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Outlook 2003 - delegating calendar access to entire company using AD group - cannot get to work.

Management had requested that everyone in company be able to see everyone else's calendar.
This has been achieved by previous staff by using delegate of EVERY user and granting access individually  to every other company staff member.

So if you look at the delegates list for one user, they have every other company user listed there
As you can imagine this makes for a management headache.

On learning this I thought, surely rather then add each company member to the delegate list why don't you just add a group (e.g. ALL-IN-COMPANY)

However when I done an experiment I could not actually get this to work. Therefore I took my user in AD, removed all the individual delegates that had been granted permission to my calendar and added the group "ALL-IN-COMPANY".

However when ever I added this and then went back to it, I found the permission for calendar had been set back to "none"

I checked out the group "ALL-IN-COMPANY" in AD and I see that it is a "Distribution Group - Global"

My question is why can't a grant the group "All-IN-COMPANY" permission to view / edit my calendar?

Do I have to do something special to the group or does this indicate a problem?

Thanks for any input.
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afflik1923
Asked:
afflik1923
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4 Solutions
 
wpathanCommented:
You can't give permissions to a distribution group - only to security group.
Just change the group type in the AD (in the group properties from Distribution to Security) and then try.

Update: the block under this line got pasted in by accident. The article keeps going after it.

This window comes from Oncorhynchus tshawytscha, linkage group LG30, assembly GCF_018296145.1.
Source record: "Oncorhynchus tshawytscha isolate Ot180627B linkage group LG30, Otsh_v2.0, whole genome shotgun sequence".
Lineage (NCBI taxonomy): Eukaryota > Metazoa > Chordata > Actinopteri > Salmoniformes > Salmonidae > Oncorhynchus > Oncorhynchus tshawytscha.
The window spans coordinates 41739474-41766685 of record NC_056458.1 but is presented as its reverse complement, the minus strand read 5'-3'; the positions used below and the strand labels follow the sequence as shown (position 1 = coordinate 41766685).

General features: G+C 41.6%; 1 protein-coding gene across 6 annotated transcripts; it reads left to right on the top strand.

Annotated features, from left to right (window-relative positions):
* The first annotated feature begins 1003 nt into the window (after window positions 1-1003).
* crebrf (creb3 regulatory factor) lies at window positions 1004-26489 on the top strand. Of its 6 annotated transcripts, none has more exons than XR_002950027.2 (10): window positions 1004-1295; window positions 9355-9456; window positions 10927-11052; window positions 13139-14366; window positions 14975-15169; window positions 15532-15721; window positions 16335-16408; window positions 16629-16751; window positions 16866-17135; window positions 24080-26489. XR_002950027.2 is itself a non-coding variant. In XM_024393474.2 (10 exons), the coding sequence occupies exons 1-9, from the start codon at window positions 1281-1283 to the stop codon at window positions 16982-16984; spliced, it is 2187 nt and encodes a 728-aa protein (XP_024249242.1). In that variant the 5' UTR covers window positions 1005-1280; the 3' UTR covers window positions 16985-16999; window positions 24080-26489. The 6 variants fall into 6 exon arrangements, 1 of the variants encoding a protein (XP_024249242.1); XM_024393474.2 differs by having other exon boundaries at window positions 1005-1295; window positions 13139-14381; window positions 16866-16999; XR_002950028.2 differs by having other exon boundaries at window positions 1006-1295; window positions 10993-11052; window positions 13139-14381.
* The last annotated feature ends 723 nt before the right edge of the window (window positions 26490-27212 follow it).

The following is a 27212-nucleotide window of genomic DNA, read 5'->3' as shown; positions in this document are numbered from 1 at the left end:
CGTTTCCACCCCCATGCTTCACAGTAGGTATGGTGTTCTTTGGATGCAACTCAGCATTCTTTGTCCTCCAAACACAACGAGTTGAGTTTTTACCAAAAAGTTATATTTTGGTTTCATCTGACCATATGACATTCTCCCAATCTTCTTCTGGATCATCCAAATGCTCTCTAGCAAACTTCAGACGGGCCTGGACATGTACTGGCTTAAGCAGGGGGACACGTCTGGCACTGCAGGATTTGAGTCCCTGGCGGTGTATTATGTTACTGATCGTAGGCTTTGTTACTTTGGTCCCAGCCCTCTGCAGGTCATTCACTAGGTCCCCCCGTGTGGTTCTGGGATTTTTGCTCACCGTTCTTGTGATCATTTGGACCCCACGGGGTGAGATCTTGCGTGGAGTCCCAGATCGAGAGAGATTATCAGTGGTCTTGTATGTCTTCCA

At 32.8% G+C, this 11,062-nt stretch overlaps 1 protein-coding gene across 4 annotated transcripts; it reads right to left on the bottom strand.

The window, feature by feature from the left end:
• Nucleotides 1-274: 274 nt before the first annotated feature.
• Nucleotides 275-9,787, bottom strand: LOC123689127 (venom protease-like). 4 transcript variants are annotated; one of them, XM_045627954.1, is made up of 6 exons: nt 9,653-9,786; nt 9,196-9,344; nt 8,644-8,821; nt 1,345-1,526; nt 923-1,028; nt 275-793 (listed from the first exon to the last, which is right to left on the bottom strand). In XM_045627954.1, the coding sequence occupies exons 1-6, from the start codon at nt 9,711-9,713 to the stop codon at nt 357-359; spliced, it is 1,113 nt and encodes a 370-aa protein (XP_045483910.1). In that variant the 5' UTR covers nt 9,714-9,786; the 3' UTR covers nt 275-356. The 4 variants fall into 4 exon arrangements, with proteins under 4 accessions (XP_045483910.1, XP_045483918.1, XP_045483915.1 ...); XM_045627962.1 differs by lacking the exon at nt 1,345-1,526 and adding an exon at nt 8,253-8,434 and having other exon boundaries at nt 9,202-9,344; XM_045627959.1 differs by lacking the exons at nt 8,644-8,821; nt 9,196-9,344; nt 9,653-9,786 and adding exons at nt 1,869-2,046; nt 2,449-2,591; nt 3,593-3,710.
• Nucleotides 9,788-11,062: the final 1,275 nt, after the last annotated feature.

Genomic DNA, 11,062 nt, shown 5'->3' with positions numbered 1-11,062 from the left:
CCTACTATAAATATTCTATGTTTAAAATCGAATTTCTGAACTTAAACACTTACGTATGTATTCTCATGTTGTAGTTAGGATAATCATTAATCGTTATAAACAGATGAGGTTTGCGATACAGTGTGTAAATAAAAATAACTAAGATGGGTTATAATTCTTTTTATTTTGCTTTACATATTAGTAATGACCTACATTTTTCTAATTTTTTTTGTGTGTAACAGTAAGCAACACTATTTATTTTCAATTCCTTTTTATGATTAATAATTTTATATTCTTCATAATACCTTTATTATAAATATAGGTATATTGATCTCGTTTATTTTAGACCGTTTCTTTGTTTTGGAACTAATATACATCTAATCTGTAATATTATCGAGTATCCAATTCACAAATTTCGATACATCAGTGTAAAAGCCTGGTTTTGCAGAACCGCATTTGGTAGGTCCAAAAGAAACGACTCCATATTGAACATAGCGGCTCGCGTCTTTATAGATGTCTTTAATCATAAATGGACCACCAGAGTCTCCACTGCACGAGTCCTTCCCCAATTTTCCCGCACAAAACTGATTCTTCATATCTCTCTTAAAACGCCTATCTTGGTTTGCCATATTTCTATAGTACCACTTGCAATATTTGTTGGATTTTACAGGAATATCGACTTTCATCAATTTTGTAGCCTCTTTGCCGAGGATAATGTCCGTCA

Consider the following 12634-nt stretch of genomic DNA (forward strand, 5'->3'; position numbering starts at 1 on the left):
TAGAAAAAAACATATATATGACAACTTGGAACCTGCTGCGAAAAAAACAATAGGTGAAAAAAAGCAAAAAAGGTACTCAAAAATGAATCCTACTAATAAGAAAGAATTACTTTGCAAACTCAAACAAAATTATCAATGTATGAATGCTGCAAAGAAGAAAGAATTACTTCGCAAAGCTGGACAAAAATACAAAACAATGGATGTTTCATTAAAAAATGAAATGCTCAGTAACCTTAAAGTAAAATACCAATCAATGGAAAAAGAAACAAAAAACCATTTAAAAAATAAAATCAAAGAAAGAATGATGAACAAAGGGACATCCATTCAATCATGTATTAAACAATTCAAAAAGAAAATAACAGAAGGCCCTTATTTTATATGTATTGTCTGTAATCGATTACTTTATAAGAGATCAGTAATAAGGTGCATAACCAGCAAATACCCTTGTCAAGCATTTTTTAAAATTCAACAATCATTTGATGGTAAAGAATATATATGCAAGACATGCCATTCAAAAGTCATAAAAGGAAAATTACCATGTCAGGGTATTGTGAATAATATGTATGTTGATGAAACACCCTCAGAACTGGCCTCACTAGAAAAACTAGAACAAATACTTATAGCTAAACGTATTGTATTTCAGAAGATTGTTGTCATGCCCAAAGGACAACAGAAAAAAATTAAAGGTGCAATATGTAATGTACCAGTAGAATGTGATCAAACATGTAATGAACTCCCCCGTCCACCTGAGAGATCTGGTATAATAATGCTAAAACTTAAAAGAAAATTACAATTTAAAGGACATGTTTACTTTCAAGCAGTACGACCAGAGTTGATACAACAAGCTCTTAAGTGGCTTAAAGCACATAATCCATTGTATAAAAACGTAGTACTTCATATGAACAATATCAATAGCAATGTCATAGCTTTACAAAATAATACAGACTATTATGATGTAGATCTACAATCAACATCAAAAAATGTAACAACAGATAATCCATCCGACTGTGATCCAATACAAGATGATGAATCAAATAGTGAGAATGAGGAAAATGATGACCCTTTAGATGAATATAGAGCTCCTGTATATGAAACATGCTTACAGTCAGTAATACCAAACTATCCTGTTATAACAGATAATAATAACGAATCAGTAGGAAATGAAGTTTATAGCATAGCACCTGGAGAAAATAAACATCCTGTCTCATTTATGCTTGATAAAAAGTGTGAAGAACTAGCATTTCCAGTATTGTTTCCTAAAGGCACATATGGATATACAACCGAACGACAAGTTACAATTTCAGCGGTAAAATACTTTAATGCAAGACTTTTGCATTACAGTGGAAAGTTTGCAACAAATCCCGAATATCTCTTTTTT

Hope this helps.
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afflik1923Author Commented:
Thanks for this. Are there any other implications of changing the group type I shold be aware of. I will Google but might as well as what is the difference from the group types other then a distribution group I assume if purely for the purposes of emailing a mass of people.
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afflik1923Author Commented:
Also in going into AD the option to change it into a Security group is greyed out. What could that mean?

I did not originally setup this server.
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wpathanCommented:
Security groups are groups that can be assigned permissions to resources or rights to perform certain tasks. Security groups can be mail-enabled and be used for addressing mail by Exchange Server recipients.

Distribution groups are groups that are not security principals; they have no security identifier and thus cannot be assigned any rights or permissions. Distribution groups are intended for use with a mail system that integrates with Active Directory, such as Exchange Server. There is a subset of distribution groups called a query-based distribution groups (QBDGs); a QBDG's membership list is dynamic based on some criteria the administrator defines.



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MesthaCommented:
What version of Exchange is this?
What mode is your Windows domain in, and what mode is the Exchange org in?

Simon.
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afflik1923Author Commented:
Exchange 2003, Server 2003.

Not sure what mode domain is in? How do I know. Also not sure what mode Exchange org is. Again how can I tell?

Thanks!!
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wpathanCommented:
if a distribution group containes one or more contacts - it can't be converted into security group.
Try creating a new security group and assign permissions to this group.
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MesthaCommented:
Right click on the Exchange org at the top of the tree and choose Properties. That will tell you the mode of Exchange.